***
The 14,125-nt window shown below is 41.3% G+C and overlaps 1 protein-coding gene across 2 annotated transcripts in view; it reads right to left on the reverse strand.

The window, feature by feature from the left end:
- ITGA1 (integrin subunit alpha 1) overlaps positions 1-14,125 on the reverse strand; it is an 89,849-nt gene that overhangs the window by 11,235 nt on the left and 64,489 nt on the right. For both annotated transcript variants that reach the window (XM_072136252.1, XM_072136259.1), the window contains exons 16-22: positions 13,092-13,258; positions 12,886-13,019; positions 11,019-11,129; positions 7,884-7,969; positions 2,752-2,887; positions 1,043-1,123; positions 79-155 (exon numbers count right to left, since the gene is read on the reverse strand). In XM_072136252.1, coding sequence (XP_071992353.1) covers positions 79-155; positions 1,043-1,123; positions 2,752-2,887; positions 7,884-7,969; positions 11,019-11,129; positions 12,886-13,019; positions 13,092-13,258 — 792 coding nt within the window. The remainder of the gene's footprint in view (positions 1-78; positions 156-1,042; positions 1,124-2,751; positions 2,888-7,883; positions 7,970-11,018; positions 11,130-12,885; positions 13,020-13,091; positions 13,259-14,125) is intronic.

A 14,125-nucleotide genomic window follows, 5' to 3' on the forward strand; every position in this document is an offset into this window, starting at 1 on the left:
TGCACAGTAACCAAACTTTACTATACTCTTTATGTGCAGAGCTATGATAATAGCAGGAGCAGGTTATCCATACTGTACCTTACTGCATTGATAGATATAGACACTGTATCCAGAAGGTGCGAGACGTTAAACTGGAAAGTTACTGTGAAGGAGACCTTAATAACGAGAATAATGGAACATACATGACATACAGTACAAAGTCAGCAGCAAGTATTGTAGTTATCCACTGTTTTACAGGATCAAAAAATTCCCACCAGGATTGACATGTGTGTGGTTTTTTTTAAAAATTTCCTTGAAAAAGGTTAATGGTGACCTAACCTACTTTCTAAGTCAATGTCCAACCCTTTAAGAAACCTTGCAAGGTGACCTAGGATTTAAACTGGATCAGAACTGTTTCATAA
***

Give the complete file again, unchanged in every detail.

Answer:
The 14,125-nt window shown below is 41.3% G+C and overlaps 1 protein-coding gene across 2 annotated transcripts in view; it reads right to left on the reverse strand.

The window, feature by feature from the left end:
- ITGA1 (integrin subunit alpha 1) overlaps positions 1-14,125 on the reverse strand; it is an 89,849-nt gene that overhangs the window by 11,235 nt on the left and 64,489 nt on the right. For both annotated transcript variants that reach the window (XM_072136252.1, XM_072136259.1), the window contains exons 16-22: positions 13,092-13,258; positions 12,886-13,019; positions 11,019-11,129; positions 7,884-7,969; positions 2,752-2,887; positions 1,043-1,123; positions 79-155 (exon numbers count right to left, since the gene is read on the reverse strand). In XM_072136252.1, coding sequence (XP_071992353.1) covers positions 79-155; positions 1,043-1,123; positions 2,752-2,887; positions 7,884-7,969; positions 11,019-11,129; positions 12,886-13,019; positions 13,092-13,258 — 792 coding nt within the window. The remainder of the gene's footprint in view (positions 1-78; positions 156-1,042; positions 1,124-2,751; positions 2,888-7,883; positions 7,970-11,018; positions 11,130-12,885; positions 13,020-13,091; positions 13,259-14,125) is intronic.

A 14,125-nucleotide genomic window follows, 5' to 3' on the forward strand; every position in this document is an offset into this window, starting at 1 on the left:
TGCACAGTAACCAAACTTTACTATACTCTTTATGTGCAGAGCTATGATAATAGCAGGAGCAGGTTATCCATACTGTACCTTACTGCATTGATAGATATAGACACTGTATCCAGAAGGTGCGAGACGTTAAACTGGAAAGTTACTGTGAAGGAGACCTTAATAACGAGAATAATGGAACATACATGACATACAGTACAAAGTCAGCAGCAAGTATTGTAGTTATCCACTGTTTTACAGGATCAAAAAATTCCCACCAGGATTGACATGTGTGTGGTTTTTTTTAAAAATTTCCTTGAAAAAGGTTAATGGTGACCTAACCTACTTTCTAAGTCAATGTCCAACCCTTTAAGAAACCTTGCAAGGTGACCTAGGATTTAAACTGGATCAGAACTGTTTCATAA